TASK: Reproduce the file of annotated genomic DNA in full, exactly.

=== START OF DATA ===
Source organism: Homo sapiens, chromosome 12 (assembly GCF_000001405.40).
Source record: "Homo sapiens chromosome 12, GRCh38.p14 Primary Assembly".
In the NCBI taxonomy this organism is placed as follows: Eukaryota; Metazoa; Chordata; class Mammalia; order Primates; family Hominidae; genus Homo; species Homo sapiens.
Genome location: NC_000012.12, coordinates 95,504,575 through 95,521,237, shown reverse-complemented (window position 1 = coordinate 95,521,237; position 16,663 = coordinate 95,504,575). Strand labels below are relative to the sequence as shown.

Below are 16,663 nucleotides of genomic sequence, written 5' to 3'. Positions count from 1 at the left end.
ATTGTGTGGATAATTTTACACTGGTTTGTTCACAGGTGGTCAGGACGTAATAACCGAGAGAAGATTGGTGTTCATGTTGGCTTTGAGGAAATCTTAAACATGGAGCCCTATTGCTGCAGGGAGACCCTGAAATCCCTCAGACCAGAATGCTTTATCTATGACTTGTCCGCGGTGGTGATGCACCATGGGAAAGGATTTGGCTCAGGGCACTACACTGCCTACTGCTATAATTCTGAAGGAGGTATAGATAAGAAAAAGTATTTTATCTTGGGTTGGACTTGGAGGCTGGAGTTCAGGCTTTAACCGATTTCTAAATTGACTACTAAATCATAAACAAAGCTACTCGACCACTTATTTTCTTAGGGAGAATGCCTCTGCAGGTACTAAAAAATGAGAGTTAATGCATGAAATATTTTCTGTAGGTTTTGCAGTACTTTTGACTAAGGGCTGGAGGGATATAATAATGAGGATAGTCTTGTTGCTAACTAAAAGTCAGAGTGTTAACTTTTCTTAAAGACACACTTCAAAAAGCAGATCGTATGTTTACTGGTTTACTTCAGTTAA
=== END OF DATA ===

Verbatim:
Source organism: Homo sapiens, chromosome 12 (assembly GCF_000001405.40).
Source record: "Homo sapiens chromosome 12, GRCh38.p14 Primary Assembly".
In the NCBI taxonomy this organism is placed as follows: Eukaryota; Metazoa; Chordata; class Mammalia; order Primates; family Hominidae; genus Homo; species Homo sapiens.
Genome location: NC_000012.12, coordinates 95,504,575 through 95,521,237, shown reverse-complemented (window position 1 = coordinate 95,521,237; position 16,663 = coordinate 95,504,575). Strand labels below are relative to the sequence as shown.

Below are 16,663 nucleotides of genomic sequence, written 5' to 3'. Positions count from 1 at the left end.
ATTGTGTGGATAATTTTACACTGGTTTGTTCACAGGTGGTCAGGACGTAATAACCGAGAGAAGATTGGTGTTCATGTTGGCTTTGAGGAAATCTTAAACATGGAGCCCTATTGCTGCAGGGAGACCCTGAAATCCCTCAGACCAGAATGCTTTATCTATGACTTGTCCGCGGTGGTGATGCACCATGGGAAAGGATTTGGCTCAGGGCACTACACTGCCTACTGCTATAATTCTGAAGGAGGTATAGATAAGAAAAAGTATTTTATCTTGGGTTGGACTTGGAGGCTGGAGTTCAGGCTTTAACCGATTTCTAAATTGACTACTAAATCATAAACAAAGCTACTCGACCACTTATTTTCTTAGGGAGAATGCCTCTGCAGGTACTAAAAAATGAGAGTTAATGCATGAAATATTTTCTGTAGGTTTTGCAGTACTTTTGACTAAGGGCTGGAGGGATATAATAATGAGGATAGTCTTGTTGCTAACTAAAAGTCAGAGTGTTAACTTTTCTTAAAGACACACTTCAAAAAGCAGATCGTATGTTTACTGGTTTACTTCAGTTAA